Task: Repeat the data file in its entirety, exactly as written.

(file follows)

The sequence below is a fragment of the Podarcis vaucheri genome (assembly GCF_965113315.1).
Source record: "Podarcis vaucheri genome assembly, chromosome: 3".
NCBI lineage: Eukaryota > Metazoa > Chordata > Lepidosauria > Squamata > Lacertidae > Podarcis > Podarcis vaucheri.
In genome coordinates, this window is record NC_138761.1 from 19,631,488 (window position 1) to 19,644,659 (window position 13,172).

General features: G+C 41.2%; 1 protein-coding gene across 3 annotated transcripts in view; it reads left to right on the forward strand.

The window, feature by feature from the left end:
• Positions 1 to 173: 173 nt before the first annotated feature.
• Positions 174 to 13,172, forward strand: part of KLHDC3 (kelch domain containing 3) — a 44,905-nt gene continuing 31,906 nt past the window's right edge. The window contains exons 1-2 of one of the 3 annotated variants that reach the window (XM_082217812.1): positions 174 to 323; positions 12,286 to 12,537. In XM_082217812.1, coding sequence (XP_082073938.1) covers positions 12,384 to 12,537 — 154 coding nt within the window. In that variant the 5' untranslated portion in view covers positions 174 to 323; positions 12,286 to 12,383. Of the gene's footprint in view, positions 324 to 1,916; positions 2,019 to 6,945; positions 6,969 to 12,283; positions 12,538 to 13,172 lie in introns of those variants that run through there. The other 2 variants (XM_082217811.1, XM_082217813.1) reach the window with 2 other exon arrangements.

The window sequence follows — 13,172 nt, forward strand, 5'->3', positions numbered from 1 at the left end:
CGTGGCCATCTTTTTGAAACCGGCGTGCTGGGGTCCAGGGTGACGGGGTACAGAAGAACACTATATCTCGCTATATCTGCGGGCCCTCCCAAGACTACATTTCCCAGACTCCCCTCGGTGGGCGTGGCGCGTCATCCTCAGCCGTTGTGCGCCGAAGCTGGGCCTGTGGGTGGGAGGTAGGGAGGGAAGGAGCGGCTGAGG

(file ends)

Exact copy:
The sequence below is a fragment of the Podarcis vaucheri genome (assembly GCF_965113315.1).
Source record: "Podarcis vaucheri genome assembly, chromosome: 3".
NCBI lineage: Eukaryota > Metazoa > Chordata > Lepidosauria > Squamata > Lacertidae > Podarcis > Podarcis vaucheri.
In genome coordinates, this window is record NC_138761.1 from 19,631,488 (window position 1) to 19,644,659 (window position 13,172).

General features: G+C 41.2%; 1 protein-coding gene across 3 annotated transcripts in view; it reads left to right on the forward strand.

The window, feature by feature from the left end:
• Positions 1 to 173: 173 nt before the first annotated feature.
• Positions 174 to 13,172, forward strand: part of KLHDC3 (kelch domain containing 3) — a 44,905-nt gene continuing 31,906 nt past the window's right edge. The window contains exons 1-2 of one of the 3 annotated variants that reach the window (XM_082217812.1): positions 174 to 323; positions 12,286 to 12,537. In XM_082217812.1, coding sequence (XP_082073938.1) covers positions 12,384 to 12,537 — 154 coding nt within the window. In that variant the 5' untranslated portion in view covers positions 174 to 323; positions 12,286 to 12,383. Of the gene's footprint in view, positions 324 to 1,916; positions 2,019 to 6,945; positions 6,969 to 12,283; positions 12,538 to 13,172 lie in introns of those variants that run through there. The other 2 variants (XM_082217811.1, XM_082217813.1) reach the window with 2 other exon arrangements.

The window sequence follows — 13,172 nt, forward strand, 5'->3', positions numbered from 1 at the left end:
CGTGGCCATCTTTTTGAAACCGGCGTGCTGGGGTCCAGGGTGACGGGGTACAGAAGAACACTATATCTCGCTATATCTGCGGGCCCTCCCAAGACTACATTTCCCAGACTCCCCTCGGTGGGCGTGGCGCGTCATCCTCAGCCGTTGTGCGCCGAAGCTGGGCCTGTGGGTGGGAGGTAGGGAGGGAAGGAGCGGCTGAGG